Skip to main content

A settled nomad living on the edge of Appalachia. I love to listen to music, spend time with my family, and play sports. I'm lucky enough to write code for a living. I'm often accused of having no "filter" as I tend to overshare. I make beer on occasion and try to sample new beers whenever I can.

twitter.com/finalcut

facebook.com/BillRawlinson

plus.google.com/+BillRawlinson

bits.rawlinson.us

code.rawlinson.us

github.com/finalcut

instagram.com/_finalcut_

www.last.fm/user/finalcut/

untappd.com/user/finalcut

www.goodreads.com/user/show/2161287

www.linkedin.com/in/billrawlinson/

cash.me/$BillRawlinson

Macy's Thanksgiving Day Parade - Our Experience and Tips

5 min read

This past Thanksgiving (2017) we were fortunate enough to receive four free tickets for bleacher seating at THE PARADE. Like most American's we'd watched the parade on TV before but we'd never witnessed it in person so we were pretty excited to get to see it live in pseudo-VIP style.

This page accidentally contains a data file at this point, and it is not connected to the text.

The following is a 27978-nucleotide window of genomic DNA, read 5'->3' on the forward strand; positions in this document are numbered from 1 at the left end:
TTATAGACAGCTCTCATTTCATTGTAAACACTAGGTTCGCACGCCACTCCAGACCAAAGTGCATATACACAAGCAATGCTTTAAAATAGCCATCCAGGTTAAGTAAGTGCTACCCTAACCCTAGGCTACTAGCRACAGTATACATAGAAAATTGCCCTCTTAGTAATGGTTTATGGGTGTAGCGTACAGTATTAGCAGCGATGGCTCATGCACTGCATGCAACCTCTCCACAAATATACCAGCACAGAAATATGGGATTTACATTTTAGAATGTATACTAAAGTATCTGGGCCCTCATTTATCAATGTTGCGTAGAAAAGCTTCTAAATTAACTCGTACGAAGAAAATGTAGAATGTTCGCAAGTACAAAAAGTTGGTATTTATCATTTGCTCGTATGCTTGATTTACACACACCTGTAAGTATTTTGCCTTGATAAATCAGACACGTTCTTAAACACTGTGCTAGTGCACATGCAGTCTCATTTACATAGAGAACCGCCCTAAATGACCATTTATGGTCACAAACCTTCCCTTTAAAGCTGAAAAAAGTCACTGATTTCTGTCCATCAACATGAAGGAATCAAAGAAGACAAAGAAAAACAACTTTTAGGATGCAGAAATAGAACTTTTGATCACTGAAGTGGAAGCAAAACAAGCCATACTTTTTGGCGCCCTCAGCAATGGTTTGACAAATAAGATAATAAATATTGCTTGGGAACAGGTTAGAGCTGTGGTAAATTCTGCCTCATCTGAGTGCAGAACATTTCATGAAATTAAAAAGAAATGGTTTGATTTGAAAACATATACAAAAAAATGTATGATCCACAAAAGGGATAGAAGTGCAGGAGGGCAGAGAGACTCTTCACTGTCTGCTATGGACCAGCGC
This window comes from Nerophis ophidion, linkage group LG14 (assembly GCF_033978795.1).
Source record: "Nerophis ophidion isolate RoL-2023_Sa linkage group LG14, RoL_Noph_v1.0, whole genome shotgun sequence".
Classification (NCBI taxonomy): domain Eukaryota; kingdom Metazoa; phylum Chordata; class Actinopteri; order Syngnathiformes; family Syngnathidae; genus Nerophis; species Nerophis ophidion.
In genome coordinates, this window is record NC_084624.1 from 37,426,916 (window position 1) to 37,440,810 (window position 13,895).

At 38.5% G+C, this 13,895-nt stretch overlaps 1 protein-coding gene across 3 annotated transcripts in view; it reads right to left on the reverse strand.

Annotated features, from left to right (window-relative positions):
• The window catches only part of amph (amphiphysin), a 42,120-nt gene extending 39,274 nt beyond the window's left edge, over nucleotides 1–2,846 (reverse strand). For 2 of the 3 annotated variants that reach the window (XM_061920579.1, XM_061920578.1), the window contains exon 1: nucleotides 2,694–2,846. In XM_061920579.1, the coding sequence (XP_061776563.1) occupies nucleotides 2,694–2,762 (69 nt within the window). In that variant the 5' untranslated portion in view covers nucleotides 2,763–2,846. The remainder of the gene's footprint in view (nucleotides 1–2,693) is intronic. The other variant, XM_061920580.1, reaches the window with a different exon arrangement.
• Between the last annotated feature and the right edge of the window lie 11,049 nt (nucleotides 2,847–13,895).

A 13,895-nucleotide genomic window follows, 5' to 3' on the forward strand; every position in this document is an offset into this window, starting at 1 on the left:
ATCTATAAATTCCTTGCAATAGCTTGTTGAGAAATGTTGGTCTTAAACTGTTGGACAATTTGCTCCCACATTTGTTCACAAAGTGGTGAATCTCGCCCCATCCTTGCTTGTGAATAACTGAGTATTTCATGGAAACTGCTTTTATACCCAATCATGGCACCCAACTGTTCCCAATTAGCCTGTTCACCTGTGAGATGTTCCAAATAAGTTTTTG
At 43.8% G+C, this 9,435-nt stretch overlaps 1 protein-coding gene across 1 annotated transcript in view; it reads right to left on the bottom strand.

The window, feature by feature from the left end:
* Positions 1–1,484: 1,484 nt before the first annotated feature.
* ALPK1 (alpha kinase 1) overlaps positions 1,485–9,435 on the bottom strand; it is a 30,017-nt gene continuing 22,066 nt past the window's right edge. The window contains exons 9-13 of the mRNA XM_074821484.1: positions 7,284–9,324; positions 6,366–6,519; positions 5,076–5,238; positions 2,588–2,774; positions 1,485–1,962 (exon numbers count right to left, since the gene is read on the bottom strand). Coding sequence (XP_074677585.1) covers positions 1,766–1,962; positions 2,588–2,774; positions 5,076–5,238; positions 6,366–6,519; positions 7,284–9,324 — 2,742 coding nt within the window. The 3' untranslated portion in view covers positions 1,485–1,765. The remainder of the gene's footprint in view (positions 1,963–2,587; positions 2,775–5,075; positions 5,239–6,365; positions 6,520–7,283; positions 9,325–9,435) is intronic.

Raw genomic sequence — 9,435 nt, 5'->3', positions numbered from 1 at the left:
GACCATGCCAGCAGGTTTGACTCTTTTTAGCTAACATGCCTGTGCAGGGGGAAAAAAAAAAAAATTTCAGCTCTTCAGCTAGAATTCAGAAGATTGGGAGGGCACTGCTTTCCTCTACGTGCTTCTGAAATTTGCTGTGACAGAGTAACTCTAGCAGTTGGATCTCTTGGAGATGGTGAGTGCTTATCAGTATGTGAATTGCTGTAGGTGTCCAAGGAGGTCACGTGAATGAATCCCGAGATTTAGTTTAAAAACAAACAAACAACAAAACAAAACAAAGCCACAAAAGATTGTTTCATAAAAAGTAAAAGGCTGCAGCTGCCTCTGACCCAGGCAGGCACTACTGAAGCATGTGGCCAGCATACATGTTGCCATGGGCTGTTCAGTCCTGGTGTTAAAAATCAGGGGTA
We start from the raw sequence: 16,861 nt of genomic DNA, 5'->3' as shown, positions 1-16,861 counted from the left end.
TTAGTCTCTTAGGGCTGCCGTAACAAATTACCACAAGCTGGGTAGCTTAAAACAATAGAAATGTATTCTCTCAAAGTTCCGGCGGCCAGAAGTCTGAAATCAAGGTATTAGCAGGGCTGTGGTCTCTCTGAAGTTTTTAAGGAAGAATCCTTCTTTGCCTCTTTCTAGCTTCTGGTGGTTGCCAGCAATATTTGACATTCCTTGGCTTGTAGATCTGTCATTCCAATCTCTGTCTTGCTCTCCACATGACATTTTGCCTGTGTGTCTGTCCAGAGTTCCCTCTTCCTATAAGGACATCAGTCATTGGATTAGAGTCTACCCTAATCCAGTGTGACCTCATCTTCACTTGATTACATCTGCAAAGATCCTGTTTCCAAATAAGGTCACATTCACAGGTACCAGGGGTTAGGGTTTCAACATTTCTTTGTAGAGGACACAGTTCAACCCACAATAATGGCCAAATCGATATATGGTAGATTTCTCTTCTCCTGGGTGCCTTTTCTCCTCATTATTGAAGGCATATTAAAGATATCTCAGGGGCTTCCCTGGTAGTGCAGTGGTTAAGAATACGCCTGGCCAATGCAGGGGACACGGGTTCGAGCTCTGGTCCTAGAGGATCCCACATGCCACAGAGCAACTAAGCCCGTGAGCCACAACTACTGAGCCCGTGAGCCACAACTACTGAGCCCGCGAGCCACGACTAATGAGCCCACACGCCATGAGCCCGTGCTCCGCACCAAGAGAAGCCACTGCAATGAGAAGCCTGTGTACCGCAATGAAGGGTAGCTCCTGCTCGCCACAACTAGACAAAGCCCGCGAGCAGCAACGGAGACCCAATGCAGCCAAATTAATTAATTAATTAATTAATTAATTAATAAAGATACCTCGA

Our Tickets were for seats right at the start of the Parade near Central Park. Our Hotel was in mid-town Manhattan right near the end of the Parade at Macy's. It turns out these to locations aren't particularly close to each other. Our plan was to take the subway from near our hotel up to the closest station we could find to our seats. This was easier said than done because many of the enterances to the subway near our hotel were closed for the parade and some of the stops along the way to our destination were closed due to the parade. We didn't know that in advance so we were scrambling a bit between subway lines in order to get close.